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Cracking risk in steel pipelines from external hard zones

Back to Pre-1998 Articles Adhesive technology demonstration centre Aged samples lend added credence to safety codes Arc welding Demonstration Centre shows best practice in action Boiler takes the heat in comfort Conductive adhesive for ultrasound catheter cracking-risk-in-steel-pipelines-from-external-hard-zones Engineering critical assessment of pipeline welds Far East fitness-for-purpose check First UK Research Council contract for TWI Friction stir welding of titanium Help with adhesives training Joining demonstration centres in industry Joining Forces success in Belfast Joints take 10 seconds in the microwave LIVEMAN - Advanced joining processes for lightweight vehicle manufacture Making calculations easier 'Mildly sour' environment project saves half a million pounds New standard for weld fracture toughness testing Novel method joins plastic pipes Plastics fume - new findings released Project saves time and money for Amerada Hess Small firms seize no-cost reviews and low-cost trials South East Asia ACFM course Space Shuttle technology transferred to power generation industry Spot the evidence Structural integrity assured for Liverpool Bay Supporting technology on the Indian sub-continent Technology demonstrators show best practice in action Thermomechanical material processing by friction [friction pillar processing] 'Tubestress' measures residual stresses in parts that other equipment cannot reach TWI enhances on-stream inspection service Underwater welding work expands at TWI North Wider recognition for welding inspectors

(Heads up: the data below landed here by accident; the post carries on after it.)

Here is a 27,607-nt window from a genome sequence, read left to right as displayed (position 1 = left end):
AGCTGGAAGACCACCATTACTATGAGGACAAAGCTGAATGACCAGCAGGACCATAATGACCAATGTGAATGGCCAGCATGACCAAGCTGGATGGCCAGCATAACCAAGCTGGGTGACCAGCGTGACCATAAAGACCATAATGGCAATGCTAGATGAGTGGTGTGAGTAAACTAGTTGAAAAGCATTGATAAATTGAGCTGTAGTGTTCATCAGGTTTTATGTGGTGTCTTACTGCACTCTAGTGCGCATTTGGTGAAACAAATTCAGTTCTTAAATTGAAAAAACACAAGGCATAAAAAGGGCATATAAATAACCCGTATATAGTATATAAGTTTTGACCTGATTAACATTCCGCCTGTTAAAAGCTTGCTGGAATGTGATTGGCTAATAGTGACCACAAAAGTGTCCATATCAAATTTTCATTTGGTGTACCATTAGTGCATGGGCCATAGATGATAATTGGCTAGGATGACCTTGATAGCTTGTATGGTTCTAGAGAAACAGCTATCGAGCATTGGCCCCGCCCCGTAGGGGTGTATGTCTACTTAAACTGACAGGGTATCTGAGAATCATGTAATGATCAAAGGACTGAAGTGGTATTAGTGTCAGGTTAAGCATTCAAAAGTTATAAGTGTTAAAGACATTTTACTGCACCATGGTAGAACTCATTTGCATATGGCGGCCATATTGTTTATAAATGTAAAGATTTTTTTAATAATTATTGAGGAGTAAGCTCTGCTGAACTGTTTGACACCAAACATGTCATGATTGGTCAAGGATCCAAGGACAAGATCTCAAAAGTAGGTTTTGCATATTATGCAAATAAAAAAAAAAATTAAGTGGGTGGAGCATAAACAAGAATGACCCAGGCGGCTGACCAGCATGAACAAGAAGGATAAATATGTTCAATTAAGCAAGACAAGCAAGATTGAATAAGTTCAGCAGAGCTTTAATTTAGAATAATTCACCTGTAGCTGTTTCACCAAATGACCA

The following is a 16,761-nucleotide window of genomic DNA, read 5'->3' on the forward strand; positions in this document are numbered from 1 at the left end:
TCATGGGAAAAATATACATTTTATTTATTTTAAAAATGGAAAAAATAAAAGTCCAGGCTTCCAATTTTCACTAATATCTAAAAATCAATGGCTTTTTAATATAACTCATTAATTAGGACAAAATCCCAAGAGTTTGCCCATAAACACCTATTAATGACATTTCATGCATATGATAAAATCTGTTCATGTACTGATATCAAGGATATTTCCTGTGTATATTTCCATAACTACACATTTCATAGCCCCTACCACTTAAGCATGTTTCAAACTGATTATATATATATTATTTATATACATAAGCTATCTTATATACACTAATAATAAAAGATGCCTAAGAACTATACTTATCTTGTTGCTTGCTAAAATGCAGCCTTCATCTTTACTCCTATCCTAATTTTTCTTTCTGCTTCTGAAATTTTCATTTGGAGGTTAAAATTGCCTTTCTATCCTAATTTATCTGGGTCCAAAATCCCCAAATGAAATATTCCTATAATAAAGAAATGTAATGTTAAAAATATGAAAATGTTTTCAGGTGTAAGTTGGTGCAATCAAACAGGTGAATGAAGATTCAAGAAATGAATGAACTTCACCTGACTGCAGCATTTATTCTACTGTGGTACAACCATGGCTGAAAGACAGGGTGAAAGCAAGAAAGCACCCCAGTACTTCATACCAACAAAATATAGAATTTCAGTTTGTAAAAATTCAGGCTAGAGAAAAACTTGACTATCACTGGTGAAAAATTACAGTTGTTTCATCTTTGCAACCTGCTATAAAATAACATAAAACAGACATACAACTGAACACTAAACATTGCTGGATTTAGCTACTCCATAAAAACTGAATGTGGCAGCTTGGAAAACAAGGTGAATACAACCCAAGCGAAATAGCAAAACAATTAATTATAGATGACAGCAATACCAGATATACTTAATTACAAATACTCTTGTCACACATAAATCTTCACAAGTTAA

Connect, no.81, November/December 1996


Relaxed hardness limits for sour service are given for cap regions of pipeline girth welds in BS4515, but are these appropriate when the pipe is cathodically polarised for external corrosion protection?

Ferritic steels are potentially susceptible to in-service cracking because of hydrogen pick-up from a corrosion reaction. Susceptibility to hydrogen-induced cracking increases with material hardness so there is a risk of weld-joint failure as a result of local formation of hardened structures. It is therefore normal industrial practice to specify maximum hardness limits for steels and weldments.

With pipelines, the sour (H2S) environment is within the pipe and hydrogen concentration will be greatest at the inner surface. However, hydrogen diffuses through the pipe but concentrations are lower on the external surface so cracking risk is reduced and higher hardness levels are acceptable. Results from work in this area done at TWI over the last decade have been incorporated into BS4515.

In service, the external pipeline surface may well be subjected to cathodic protection which could restrict hydrogen leakage from the inner surface. This is one reason why the allowable external hardness in BS4515 is well below experimentally-determined values.

A Group Sponsored Project just starting at TWI aims to provide data on the significance of cathodic protection in restricting hardness levels at welds on the outside of linepipe. It aims to confirm that an appropriate level of conservation has been built-in to the standard - neither unsafe nor too restricting.

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